First published in The Grecian, 03 October 2009, Exeter City -v- Hartlepool
So it’s ten games, ten goals and ten points for the Grecians so far. There’s a certain mathematical symmetry to the initial stage of Exeter City’s experimental first season in League One, but also an indication of the huge amount of work still to be done – since we nestle just two places and one point off the relegation zone.
Over the past few weeks some BBC reporters and summarisers have taken to referring to City as “struggling Exeter”. That’s not a fair judgement of actual performances on the pitch, where there has often been an elegance and thoughtfulness on display – as you would perhaps expect from a team managed by Paul Tisdale.
Looking back to my notebook from the beginning of the new adventure, I had reckoned that 14 points would be reasonably healthy at this stage. And with a few kicks and prods in different places, that’s just what City could be looking at.
Putting this in perspective, there’s now only five points separating Huddersfield (our next away opponents) in sixth place and the Grecians a full thirteen places below them. That’s how tight it is. If Exeter had sneaked one more win and a draw we’d be ninth, in front of fancied Norwich.
So in reality, a couple of games can make a huge difference in the run-up to Christmas. But that is certainly no cause for complacency. Points in the bag are the only ones that count, and the truth is that City have achieved only one clean sheet so far this term, and have been conceded far too many goals from set-plays, especially corners.
At the other end of the field, even when the formation has been 4-4-2, Exeter have often been caught with one up front, with the inspired young Craig Noone drifting to the wing, with forward midfielders fractionally off the pace, and with no one really ready to threaten central defenders from the air. Classy build-ups often seem to go begging for want of something more decisive. That’s how it looks from where I sit, anyway.
On Tuesday night all of those problems seemed to creep into an intriguing match against Swindon Town which we could easily have lost – or won, frankly – but which ended up with the honours shared (probably a fair result, all told) after some fine saves from Oscar Jansson and a bit of wizardry from Richard Logan.
Logie most definitely doesn’t want to be thought of as a ‘super-sub’, and it will be interesting to see how soon he breaks into the starting line-up again. But no one could fault the daring involved in pulling Troy Archibald-Henville off and using him to throw the team into attacking gear. It was a calculated gamble that paid off with a niftily taken goal at exactly the right moment – when all might have been lost.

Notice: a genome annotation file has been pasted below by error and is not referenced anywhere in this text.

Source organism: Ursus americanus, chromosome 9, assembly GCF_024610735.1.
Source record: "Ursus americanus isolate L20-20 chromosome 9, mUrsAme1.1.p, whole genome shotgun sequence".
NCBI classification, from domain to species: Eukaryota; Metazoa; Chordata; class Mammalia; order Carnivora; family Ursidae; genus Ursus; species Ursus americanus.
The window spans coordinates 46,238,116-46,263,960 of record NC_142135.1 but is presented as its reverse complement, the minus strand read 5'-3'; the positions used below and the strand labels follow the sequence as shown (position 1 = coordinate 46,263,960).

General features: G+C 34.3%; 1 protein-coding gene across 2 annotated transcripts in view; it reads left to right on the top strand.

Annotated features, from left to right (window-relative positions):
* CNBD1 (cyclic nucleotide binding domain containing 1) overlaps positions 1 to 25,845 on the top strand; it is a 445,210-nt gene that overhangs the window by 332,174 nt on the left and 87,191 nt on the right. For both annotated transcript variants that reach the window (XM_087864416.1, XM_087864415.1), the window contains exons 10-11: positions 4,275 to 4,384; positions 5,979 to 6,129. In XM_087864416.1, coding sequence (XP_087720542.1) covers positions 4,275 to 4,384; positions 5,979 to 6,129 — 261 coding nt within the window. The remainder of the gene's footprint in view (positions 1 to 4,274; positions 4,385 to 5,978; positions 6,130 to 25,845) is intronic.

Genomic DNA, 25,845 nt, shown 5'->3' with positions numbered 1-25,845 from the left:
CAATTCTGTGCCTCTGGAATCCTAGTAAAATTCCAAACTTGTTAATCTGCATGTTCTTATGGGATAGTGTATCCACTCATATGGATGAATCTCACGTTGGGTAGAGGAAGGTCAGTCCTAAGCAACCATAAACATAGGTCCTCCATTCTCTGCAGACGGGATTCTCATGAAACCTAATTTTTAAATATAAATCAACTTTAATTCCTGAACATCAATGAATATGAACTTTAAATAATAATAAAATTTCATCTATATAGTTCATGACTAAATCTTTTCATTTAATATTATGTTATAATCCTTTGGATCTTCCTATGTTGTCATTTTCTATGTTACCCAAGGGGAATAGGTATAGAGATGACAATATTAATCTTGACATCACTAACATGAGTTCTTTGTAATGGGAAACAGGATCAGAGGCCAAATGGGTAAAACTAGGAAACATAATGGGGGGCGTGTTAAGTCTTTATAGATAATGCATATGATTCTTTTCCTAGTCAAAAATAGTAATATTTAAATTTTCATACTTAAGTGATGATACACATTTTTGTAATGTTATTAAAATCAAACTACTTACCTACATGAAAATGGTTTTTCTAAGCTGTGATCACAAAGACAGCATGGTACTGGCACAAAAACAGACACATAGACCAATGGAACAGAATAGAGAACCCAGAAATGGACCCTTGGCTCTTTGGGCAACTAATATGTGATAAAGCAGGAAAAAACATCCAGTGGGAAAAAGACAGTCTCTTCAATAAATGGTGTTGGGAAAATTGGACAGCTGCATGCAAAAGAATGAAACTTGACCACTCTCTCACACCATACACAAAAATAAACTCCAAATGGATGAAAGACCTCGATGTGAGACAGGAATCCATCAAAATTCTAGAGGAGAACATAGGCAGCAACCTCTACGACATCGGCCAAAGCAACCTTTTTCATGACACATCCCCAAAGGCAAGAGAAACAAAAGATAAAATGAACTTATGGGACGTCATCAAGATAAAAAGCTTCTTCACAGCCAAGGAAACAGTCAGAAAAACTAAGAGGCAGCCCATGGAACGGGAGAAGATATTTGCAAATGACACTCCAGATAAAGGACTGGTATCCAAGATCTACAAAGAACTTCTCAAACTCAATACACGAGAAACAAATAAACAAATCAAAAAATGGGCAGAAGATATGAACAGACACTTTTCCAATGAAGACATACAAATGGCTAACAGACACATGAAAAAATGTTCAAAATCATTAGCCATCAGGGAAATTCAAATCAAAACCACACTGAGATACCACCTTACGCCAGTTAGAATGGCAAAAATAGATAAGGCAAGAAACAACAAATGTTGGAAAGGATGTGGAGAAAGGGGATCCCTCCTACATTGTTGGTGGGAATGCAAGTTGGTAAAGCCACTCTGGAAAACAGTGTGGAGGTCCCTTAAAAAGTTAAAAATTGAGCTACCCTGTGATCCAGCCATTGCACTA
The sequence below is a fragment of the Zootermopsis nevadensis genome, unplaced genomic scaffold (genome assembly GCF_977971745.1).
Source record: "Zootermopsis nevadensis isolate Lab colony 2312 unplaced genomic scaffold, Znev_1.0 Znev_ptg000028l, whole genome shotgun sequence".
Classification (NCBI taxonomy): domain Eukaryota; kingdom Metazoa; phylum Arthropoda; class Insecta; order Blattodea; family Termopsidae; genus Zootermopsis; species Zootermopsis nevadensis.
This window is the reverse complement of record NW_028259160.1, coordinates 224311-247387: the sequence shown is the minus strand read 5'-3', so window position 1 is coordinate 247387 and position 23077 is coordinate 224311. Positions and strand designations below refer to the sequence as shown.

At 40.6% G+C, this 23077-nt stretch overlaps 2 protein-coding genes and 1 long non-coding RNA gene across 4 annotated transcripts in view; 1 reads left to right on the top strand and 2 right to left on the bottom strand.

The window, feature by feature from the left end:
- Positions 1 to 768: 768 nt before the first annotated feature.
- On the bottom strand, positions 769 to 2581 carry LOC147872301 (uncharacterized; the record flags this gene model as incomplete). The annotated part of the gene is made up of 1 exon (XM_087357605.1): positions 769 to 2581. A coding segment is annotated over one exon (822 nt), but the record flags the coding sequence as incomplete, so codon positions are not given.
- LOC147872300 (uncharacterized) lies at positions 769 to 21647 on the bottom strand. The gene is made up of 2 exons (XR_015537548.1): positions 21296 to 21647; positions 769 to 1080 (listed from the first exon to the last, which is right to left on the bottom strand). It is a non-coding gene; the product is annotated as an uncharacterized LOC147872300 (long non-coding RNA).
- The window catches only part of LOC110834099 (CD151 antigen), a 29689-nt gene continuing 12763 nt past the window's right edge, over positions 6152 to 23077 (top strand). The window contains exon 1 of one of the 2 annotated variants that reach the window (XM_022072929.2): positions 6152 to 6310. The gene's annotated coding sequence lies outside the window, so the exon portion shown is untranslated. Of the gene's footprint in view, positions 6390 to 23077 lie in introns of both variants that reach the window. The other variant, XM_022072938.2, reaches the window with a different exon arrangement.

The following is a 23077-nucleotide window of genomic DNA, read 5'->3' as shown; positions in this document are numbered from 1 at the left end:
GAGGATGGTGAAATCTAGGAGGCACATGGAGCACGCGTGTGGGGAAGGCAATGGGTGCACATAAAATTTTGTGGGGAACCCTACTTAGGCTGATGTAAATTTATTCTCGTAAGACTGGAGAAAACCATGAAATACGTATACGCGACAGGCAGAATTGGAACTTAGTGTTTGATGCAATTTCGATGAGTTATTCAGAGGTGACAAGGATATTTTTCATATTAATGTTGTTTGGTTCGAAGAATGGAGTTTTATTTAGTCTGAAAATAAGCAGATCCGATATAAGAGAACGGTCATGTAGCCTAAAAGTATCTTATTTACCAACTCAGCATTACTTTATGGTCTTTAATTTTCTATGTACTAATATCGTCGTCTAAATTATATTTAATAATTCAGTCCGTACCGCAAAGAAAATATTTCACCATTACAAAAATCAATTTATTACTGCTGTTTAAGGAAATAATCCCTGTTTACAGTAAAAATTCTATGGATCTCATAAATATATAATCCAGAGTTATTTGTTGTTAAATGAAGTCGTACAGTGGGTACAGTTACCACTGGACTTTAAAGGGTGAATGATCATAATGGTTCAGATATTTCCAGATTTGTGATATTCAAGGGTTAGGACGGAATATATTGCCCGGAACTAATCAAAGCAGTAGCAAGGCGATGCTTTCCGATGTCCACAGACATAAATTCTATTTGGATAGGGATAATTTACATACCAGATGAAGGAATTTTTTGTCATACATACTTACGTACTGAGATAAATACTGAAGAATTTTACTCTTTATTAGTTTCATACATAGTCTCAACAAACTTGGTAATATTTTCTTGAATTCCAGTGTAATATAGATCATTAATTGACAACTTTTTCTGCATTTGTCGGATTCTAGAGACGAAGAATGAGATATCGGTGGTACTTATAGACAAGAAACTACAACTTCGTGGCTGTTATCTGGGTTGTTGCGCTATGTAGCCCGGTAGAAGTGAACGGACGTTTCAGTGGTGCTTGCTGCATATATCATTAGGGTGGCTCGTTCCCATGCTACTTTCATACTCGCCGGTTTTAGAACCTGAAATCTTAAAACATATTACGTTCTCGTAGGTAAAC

So after ten games the Grecians have shown us plenty of flair and determination. But at the same time the backroom staff will undoubtedly be trying to iron out those little weaknesses and lapses that can make all the difference at this level of the game.
Maybe City sometimes need to mix their naturally attractive football with the odd burst of ‘route one’, too. Swindon’s several (surprisingly) missed chances came from sudden bursts of energy around the area. Knowing how to inject pace and adrenalin into the match is vital.
There’s still a little way to go to the next transfer window, which will focus our minds further on what is and what isn’t working as the season heads for its midpoint. Several of our strongest performers of late have come from loan deals, for example. But it’s also clear that a few regulars have more to offer, too.
City have what it takes to stay in this League, but it’s a question of constantly refining the blend for each game – while ensuring that the backbone of the side remains constant. Who’d be a coach, eh? It’s easy to pontificate from the terraces, but it’s what happens on the training ground and in the dressing room that really counts.
Meanwhile, Exeter now have a chance to improve their games-to-points-and-goals ratio this afternoon against Hartlepool, who sit seven places (but only two points) above us. The warning is that ’Pool have scored more and conceded half as many goals on the road as City – a trend which needs challenging on the park today. Despite their curious nickname, they’ll be no monkeys!